Irish company boards remain a cosy club
Interlocking directorships can have a bad effect on performance through group-think
Groupthink: at the time of the banking collapse commentators suggested the presence of the same individuals on multiple boards may have led to a groupthink that stifled critical analysis of economic realities.
Since the banking crisis of 2008 and the subsequent economic collapse, Ireland has done a lot of soul-searching. The blame has been directed at government, foreign investors, Irish banking , developers and ordinary citizens.
One of the potential aggravators of the banking crisis was the amount of overlap between the board memberships of companies. These are known as “company interlocks”, and around the time of the banking collapse commentators suggested that the presence of the same individuals on multiple boards may have led to a groupthink that stifled critical analysis of economic realities. In 2010, the economic think tank Tasc produced a report, Mapping the Golden Circle, that flagged this trend.
Unlike many ingredients of the crash, this is a pattern we can measure. Researchers at the Insight Centre for Data Analytics at UCD, Trinity College Dublin and the University of Washington have developed a statistical model to map the networks of corporate boards in Ireland in the decade between 2003 and 2013. The results are clear: corporate boards in Ireland were at their most “‘interlocked” just before the banking collapse.
International research on the subject has identified a number of potential negative outcomes.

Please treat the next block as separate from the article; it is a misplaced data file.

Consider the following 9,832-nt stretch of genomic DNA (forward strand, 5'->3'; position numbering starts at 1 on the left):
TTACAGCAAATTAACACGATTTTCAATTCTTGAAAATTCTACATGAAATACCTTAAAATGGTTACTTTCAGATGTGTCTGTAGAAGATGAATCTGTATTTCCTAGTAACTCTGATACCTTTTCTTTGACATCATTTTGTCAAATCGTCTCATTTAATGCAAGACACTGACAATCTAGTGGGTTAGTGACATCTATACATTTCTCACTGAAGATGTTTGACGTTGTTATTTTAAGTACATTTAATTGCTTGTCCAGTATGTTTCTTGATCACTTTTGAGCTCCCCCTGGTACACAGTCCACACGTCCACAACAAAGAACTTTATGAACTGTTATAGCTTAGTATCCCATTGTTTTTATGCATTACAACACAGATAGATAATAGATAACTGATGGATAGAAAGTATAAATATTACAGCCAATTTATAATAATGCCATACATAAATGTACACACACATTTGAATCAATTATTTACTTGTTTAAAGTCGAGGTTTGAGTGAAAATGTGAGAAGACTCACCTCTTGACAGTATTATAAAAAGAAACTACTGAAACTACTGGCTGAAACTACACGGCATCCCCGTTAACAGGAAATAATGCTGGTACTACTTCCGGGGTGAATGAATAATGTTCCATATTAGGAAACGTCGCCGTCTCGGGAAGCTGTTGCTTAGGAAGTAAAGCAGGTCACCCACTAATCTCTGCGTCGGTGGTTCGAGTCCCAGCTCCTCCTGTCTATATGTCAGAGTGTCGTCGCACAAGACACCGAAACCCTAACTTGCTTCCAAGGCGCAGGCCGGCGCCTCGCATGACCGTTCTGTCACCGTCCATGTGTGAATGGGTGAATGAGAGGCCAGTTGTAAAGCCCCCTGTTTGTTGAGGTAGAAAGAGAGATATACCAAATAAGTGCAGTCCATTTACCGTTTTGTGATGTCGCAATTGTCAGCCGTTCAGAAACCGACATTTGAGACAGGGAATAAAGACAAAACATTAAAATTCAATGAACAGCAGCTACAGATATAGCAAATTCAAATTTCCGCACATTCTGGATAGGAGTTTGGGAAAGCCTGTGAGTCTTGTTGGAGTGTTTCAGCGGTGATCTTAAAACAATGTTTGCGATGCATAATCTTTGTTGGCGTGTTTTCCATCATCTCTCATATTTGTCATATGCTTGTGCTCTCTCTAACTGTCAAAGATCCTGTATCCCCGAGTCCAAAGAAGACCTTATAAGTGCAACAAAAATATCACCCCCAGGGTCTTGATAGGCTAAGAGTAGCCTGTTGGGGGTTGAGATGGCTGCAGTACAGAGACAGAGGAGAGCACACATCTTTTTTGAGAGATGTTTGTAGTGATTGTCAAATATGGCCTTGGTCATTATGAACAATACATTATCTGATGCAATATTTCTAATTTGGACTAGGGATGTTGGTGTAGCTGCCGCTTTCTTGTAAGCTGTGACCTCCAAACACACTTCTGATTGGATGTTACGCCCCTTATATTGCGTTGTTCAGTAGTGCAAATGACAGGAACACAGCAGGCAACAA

Interlocking directorships may be associated with poorer performance and lower value of companies, social embeddedness that limits effectiveness, excessive remuneration and conflicts of interest, lack of commitment by directors and lack of diversity.
The key ingredient of our research into the Irish corporate board system was the development of a statistical model to describe the process of company-director networks over time. This analysis allowed us to infer whether the level of director interlocking has changed significantly. By contrast, the conclusions from Tasc’s report was somewhat limited in that it could not say, for example, whether the apparent high level of interlocking had significantly changed over time.
Additionally, our model provides many insights, including an intuitive visualisation of the company-director networks.
As data analysts we do not draw conclusions from this research – we’ll leave that to economists. However, the pattern we have uncovered is notable when set against the cycle of banking boom and bust over the last 10 years. This feature of our corporate governance structure is worth the attention of economists and policymakers.
There is evidence the level of interlocking has decreased slightly over the last year. Should it rise again, decision-makers need to take note.
With so much at stake for companies and for the economy, is it time to look at these models afresh and introduce mechanisms to guard against hegemony on our boards? This could be achieved in a range of ways from legislation to best-practice charters.
One thing we can say on foot of this research: the patterns are unmistakable, and the cost of ignoring them is one we cannot afford again. We can barely afford it now. Prof Nial Friel is a professor of mathematics and statistics at the Insight Centre for Data Analytics, insight-centre.org. To read the report visit pnas.org/content/early/2016/05/25/1606295113.full.pdf